Since joining the Big East in 2005, DePaul has enjoyed minimal success and has often played the role of cellar dweller in the massive 16-team (soon to be 17-team) conference. The Blue Demons did earn an NIT bid in 2007, but have yet to make the NCAA Tournament since transitioning from Conference USA to the aforementioned Big East conference. Upon casual glance, it is easy to dismiss DePaul as a hapless lightweight, but I am going to tell you why there is reason to be excited about this once proud program.
Head Coach Oliver Purnell will be the man to lead DePaul into the future. Purnell struggled in his first season at the school going 7-24 and only winning one conference game as he coached up an inexperienced team that featured few impact talents. With that being said, Oliver Purnell has the ability to turn this slumbering DePaul program around. He has guided Old Dominion, Dayton and Clemson to NCAA tournament appearances. At Clemson in particular, Purnell showed the ability to sign high profile recruits and generate fan support at a school where football definitely took precedence over basketball.
After winning only one Big East game last season, the Blue Demons have nowhere to go but up as they enter the 2011-2012 campaign. Thankfully, DePaul figures to be much improved next season. The team will be led by sophomores Cleveland Melvin and Brandon Young. Melvin was a former UConn commit and enjoyed tremendous success as a freshman, scoring 14.3 points per game and being named Big East rookie of the year. Young meanwhile proved to be a capable scoring guard as evidence by his 12.6 points per game, and appears to be a young talent that Purnell can build his backcourt around. Senior Jeremiah Kelly and junior Tony Freeland will also be counted ass integral contributors.
Will Oliver Purnell eventually guide DePaul to an NCAA Tournament berth?
There is definitely young talent on the roster, but make no mistake that the Blue Demons need to recruit at a much higher level if they hope to consistently crack the top half of the Big East standings. One of the reasons why Oliver Purnell felt like a good fit for DePaul was because of his ability to recruit top talent. In his 15 months at the school, Purnell has already demonstrated an ability to attract top tier players to the Windy City.
His first major recruiting coup at the school was the signing of Shane Larkin. Larkin is a 5’11" guard out of Orlando, Florida and was rated the 72nd best player in the class of 2011 by Rivals. Shane also held scholarship offers from Alabama, Florida State and Boston College before ultimately signing with DePaul. In state signees Macari Brooks and Jamie Crockett are also solid pickups. Purnell’s ability to keep these two Illinois talents from leaving the borders (so to speak) is encouraging and bodes well for the future.
I want to make it clear that in no way am I suggesting that DePaul will be competing for an NCAA tournament bid next season. No, this team simply does not have enough quality talents to compete night in and night out in the Big East. This program is mired in the lowest tier of the conference hierarchy, and it will take hard work and perseverance on the part of the coaching staff and the players to pull this program out of the mud.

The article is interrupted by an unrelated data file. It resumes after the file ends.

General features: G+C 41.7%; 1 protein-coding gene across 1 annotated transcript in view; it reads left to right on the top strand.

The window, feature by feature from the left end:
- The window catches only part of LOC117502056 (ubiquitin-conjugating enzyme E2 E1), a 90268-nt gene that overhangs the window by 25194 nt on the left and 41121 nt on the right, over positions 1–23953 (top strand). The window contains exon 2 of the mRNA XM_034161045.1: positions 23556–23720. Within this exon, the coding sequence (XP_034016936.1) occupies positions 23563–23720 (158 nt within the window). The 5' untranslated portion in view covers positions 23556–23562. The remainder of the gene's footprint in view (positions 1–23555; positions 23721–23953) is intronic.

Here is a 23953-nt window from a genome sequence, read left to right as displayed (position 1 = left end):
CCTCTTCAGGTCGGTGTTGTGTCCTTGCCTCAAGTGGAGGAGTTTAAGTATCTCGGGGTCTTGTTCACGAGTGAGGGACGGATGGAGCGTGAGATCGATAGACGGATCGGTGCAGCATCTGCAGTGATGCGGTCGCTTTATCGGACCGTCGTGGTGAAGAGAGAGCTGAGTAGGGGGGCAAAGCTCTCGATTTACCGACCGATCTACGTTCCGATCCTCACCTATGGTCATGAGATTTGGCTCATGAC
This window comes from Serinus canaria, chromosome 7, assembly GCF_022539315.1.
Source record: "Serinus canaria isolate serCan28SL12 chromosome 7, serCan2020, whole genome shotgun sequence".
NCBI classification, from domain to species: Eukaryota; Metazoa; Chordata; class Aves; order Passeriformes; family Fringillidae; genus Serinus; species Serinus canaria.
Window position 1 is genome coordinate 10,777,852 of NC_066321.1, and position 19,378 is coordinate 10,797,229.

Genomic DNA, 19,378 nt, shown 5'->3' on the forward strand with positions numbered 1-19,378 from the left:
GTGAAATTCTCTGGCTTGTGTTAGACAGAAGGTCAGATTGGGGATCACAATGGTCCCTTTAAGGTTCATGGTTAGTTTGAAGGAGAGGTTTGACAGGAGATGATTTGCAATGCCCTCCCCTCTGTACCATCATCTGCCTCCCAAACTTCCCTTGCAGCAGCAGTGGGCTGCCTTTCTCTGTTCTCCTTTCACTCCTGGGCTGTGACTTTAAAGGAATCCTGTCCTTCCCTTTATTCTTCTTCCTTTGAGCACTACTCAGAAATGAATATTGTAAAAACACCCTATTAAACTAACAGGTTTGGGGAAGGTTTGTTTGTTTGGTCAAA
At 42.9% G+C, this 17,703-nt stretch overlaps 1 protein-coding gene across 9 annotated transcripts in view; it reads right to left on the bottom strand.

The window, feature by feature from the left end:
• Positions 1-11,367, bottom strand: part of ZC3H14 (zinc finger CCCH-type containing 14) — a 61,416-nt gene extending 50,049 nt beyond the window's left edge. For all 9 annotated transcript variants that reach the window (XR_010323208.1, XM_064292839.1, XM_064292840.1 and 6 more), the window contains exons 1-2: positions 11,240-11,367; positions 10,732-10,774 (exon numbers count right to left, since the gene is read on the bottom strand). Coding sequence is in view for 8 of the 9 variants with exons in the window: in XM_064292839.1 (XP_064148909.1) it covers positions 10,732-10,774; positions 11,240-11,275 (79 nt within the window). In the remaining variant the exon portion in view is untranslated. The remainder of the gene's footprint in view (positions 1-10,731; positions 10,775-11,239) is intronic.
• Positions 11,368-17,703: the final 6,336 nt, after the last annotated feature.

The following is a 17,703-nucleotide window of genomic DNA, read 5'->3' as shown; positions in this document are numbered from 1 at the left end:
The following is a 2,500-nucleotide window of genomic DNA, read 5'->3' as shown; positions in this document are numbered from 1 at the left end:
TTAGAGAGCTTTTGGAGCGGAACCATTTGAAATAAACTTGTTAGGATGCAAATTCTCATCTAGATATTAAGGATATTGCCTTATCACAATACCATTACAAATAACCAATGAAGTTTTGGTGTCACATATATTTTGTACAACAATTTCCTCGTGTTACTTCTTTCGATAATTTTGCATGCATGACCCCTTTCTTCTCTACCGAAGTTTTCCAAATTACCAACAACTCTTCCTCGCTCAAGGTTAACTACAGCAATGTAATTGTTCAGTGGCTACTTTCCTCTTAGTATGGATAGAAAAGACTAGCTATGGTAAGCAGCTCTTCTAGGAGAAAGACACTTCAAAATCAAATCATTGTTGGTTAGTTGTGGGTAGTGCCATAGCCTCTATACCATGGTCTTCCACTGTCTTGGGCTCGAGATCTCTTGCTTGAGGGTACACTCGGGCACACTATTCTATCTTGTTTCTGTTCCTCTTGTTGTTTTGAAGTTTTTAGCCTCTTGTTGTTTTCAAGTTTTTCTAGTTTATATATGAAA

What I am suggesting is that there is definitely positive momentum surrounding DePaul even though that momentum has not resonated in the win-loss column yet. The program was stuck in neutral under ex head coach Jerry Wainwright. More than anything, DePaul needed a new direction and a shot of energy to right this flailing ship. The hiring of Purnell and the influx of talented youngsters such as Cleveland Melvin cures both of those needs.
The possibility for success at the school is definitely present. Fans in Chicago would definitely come out to support a big time college basketball program. Chicago is also a recruiting hotbed that regularly churns out some of the top talent in the country. That all sounds good, but the reality is that right now All-State Arena is far from featuring sellout crowds for Blue Demon home games (average attendance was 7,676 for home games last season and the arena sits 17,500). DePaul will also have to rebuild an image that has collected some dirt since the days of Ray Meyer, but as we know, that will all come with winning.
When Oliver Purnell spoke of his feelings about DePaul and the decision to leave a Clemson program that was on solid footing he spoke of the schools commitment to basketball.
"It's a super job,'' Purnell said. "They are very, very committed to restoring a tradition and make DePaul Chicago's team.''
As I said before there is reason to get excited about the program’s future, but it ultimately remains to be seen whether that commitment and desire will translate into long-term success.